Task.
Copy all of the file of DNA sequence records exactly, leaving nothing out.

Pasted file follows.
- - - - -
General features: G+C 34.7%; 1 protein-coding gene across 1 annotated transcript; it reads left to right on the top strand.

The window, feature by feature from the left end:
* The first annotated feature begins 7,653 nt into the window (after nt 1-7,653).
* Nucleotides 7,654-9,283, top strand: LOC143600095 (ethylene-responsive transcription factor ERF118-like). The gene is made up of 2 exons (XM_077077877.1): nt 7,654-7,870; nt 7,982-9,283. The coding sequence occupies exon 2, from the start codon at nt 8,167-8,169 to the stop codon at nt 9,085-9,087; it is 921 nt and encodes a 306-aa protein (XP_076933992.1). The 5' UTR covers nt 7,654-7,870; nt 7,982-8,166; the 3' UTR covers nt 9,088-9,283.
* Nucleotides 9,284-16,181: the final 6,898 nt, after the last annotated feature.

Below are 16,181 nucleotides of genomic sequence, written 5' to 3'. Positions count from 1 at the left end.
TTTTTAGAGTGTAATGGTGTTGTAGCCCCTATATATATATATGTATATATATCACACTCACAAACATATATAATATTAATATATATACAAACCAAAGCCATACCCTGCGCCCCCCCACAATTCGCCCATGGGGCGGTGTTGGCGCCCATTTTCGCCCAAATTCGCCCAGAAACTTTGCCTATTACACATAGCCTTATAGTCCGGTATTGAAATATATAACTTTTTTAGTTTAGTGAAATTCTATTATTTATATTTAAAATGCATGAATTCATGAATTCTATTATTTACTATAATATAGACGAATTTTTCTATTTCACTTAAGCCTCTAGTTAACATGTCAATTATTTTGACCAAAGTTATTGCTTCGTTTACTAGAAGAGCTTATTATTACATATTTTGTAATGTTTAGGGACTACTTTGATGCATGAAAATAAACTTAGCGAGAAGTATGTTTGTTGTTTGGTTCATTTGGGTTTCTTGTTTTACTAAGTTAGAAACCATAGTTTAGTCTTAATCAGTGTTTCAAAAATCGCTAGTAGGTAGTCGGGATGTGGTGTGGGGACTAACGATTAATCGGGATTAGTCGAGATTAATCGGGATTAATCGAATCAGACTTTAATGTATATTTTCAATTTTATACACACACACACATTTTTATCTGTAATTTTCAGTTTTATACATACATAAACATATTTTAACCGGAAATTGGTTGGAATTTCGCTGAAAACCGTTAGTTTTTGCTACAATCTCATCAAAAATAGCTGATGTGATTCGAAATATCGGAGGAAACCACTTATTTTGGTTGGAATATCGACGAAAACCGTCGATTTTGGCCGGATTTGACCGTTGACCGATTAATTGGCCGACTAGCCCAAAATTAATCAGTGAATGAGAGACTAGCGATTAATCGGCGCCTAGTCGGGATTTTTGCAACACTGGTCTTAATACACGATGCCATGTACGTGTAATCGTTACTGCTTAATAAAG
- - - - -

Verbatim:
General features: G+C 34.7%; 1 protein-coding gene across 1 annotated transcript; it reads left to right on the top strand.

The window, feature by feature from the left end:
* The first annotated feature begins 7,653 nt into the window (after nt 1-7,653).
* Nucleotides 7,654-9,283, top strand: LOC143600095 (ethylene-responsive transcription factor ERF118-like). The gene is made up of 2 exons (XM_077077877.1): nt 7,654-7,870; nt 7,982-9,283. The coding sequence occupies exon 2, from the start codon at nt 8,167-8,169 to the stop codon at nt 9,085-9,087; it is 921 nt and encodes a 306-aa protein (XP_076933992.1). The 5' UTR covers nt 7,654-7,870; nt 7,982-8,166; the 3' UTR covers nt 9,088-9,283.
* Nucleotides 9,284-16,181: the final 6,898 nt, after the last annotated feature.

Below are 16,181 nucleotides of genomic sequence, written 5' to 3'. Positions count from 1 at the left end.
TTTTTAGAGTGTAATGGTGTTGTAGCCCCTATATATATATATGTATATATATCACACTCACAAACATATATAATATTAATATATATACAAACCAAAGCCATACCCTGCGCCCCCCCACAATTCGCCCATGGGGCGGTGTTGGCGCCCATTTTCGCCCAAATTCGCCCAGAAACTTTGCCTATTACACATAGCCTTATAGTCCGGTATTGAAATATATAACTTTTTTAGTTTAGTGAAATTCTATTATTTATATTTAAAATGCATGAATTCATGAATTCTATTATTTACTATAATATAGACGAATTTTTCTATTTCACTTAAGCCTCTAGTTAACATGTCAATTATTTTGACCAAAGTTATTGCTTCGTTTACTAGAAGAGCTTATTATTACATATTTTGTAATGTTTAGGGACTACTTTGATGCATGAAAATAAACTTAGCGAGAAGTATGTTTGTTGTTTGGTTCATTTGGGTTTCTTGTTTTACTAAGTTAGAAACCATAGTTTAGTCTTAATCAGTGTTTCAAAAATCGCTAGTAGGTAGTCGGGATGTGGTGTGGGGACTAACGATTAATCGGGATTAGTCGAGATTAATCGGGATTAATCGAATCAGACTTTAATGTATATTTTCAATTTTATACACACACACACATTTTTATCTGTAATTTTCAGTTTTATACATACATAAACATATTTTAACCGGAAATTGGTTGGAATTTCGCTGAAAACCGTTAGTTTTTGCTACAATCTCATCAAAAATAGCTGATGTGATTCGAAATATCGGAGGAAACCACTTATTTTGGTTGGAATATCGACGAAAACCGTCGATTTTGGCCGGATTTGACCGTTGACCGATTAATTGGCCGACTAGCCCAAAATTAATCAGTGAATGAGAGACTAGCGATTAATCGGCGCCTAGTCGGGATTTTTGCAACACTGGTCTTAATACACGATGCCATGTACGTGTAATCGTTACTGCTTAATAAAG